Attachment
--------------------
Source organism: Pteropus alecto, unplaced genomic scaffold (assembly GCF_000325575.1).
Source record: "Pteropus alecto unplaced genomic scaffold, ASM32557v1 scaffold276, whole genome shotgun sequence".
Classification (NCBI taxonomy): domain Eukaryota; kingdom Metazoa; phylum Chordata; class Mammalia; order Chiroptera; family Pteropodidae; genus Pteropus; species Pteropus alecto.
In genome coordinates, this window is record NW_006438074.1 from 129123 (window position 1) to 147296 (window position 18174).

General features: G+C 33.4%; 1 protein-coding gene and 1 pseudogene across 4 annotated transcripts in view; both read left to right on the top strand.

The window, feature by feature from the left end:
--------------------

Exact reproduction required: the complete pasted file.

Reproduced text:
Source organism: Pteropus alecto, unplaced genomic scaffold (assembly GCF_000325575.1).
Source record: "Pteropus alecto unplaced genomic scaffold, ASM32557v1 scaffold276, whole genome shotgun sequence".
Classification (NCBI taxonomy): domain Eukaryota; kingdom Metazoa; phylum Chordata; class Mammalia; order Chiroptera; family Pteropodidae; genus Pteropus; species Pteropus alecto.
In genome coordinates, this window is record NW_006438074.1 from 129123 (window position 1) to 147296 (window position 18174).

General features: G+C 33.4%; 1 protein-coding gene and 1 pseudogene across 4 annotated transcripts in view; both read left to right on the top strand.

The window, feature by feature from the left end: